So, its off to school.  Tra-la-la, do-si-do, and all that crap.  I'll do without a leg-clutching wail, or a "Daddy, Mommy, don't go," or even an acknowledgment of our existence.  Now, I just go home and sit in the silence eating leftover pizza and playing on Twitter working hard.  Perhaps I'll wear a tiara and drink some pretend tea and relive my memories.  Besides, she'll be home tomorrow.  She only goes twice a week.

At least I still have the dog, that needy bastard.

The Stuff Dreams Aren't Made Of

For two years I don't remember anything.

It's like I went to bed one day in 2003 and woke up in 2005.  For two years, I felt like I was in Dude, Where's My Car? except with a lot more headaches, a lot less Ashton Kutcher, and finding my car in the driveway.  To make a long story short, I had this spinal-fixation-of-the-top-four-vertebra thingy going on that only allowed less than 40% of oxygen going to my brain.  That induced intense headaches, vertigo and memory loss.  Add a little salt for taste, some Topamax, and wallah, two-year rip in the space-time continuum.

Now, I didn't tell you this for your pity. (However, if you want to send pity Powerball tickets, I'll allow it.)  I did it to explain why I haven't pursued my dream of working for the Disney (the corporation, not the man.  He's dead, and probably doesn't pay very much).  Every since I visited Disney World in 2001 I wanted a part of the action in any capacity.  Just to have the opportunity to create an ounce of Disney magic and I would be happy as a dung beetle in a manure pile.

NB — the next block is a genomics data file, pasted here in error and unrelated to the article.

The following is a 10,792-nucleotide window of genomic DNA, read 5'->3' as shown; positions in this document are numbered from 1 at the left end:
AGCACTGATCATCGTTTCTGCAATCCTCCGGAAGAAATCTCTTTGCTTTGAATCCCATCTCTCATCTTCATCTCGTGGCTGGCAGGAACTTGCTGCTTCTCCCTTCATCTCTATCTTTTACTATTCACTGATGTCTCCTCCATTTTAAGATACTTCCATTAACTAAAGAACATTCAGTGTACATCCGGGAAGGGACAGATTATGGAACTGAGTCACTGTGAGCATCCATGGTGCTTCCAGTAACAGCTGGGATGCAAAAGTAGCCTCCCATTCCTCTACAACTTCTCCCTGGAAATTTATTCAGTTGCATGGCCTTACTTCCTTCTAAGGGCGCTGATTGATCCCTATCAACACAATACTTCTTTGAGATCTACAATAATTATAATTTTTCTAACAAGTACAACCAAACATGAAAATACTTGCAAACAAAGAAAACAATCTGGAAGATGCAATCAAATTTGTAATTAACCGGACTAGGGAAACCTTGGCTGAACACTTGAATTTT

Thursday, August 8, 2013

Defiance Just Ain't a Town in Ohio

When I decided to start writing a blog, I received a lot of advice.  To be more exact, I received a lot of advice from one guy.  I can still remember the conversation like it was July 12th, because that's when it happened.
Guy: Hey, man, for your blog, you gotta, like, stick to one, narrow genre.  Like, don't make it all about a range of topics.
Me: (pretends to write stuff down) Okay.
Guy: And don't publish until you have your layout fully completed.  Nobody likes to see a work in progress

Me: (wonders if I left the stove top on) Okay.

Guy: And you should do give-aways, everyone loves free stuff.  It will really drive some traffic.

Me: Are my fries done?!

Guy: (Hands over fries as if it were a hostage negotiations)  You know those fries aren't good for you.  It's a one way trip to artillery cloggage-town.

Me: (gives death stare as slowly backs away from front counter)

Monday, August 5, 2013

Girl Power, Bronies, and the Magical Land of Stereotype Marketing

Remember My Buddy?  The delightful doll with a delightful theme song that your delightful son can play with.  My Buddy could ride a big wheel, play in a tree house, or become a construction worker.  He could go anywhere you go--until the movie Child's Play.  Then My Buddy stayed locked in an upstairs linen closet (the one with the good towels that you only use when company comes) for 27 years.

The big deal about My Buddy before it served as inspiration to the movie that wrecked my childhood was that it was marketed to boys!  A doll for boys, how absurd! Boys like guns and sports stuff and Stretch Armstrong (which is an ACTION FIGURE, thank you very much).  The only reason Hasbro marketed My Buddy was to bring boys into the homosexual lifestyle.  Or at least that's what my friend's older brother told me, and he should know.  He flunked the 8th grade twice.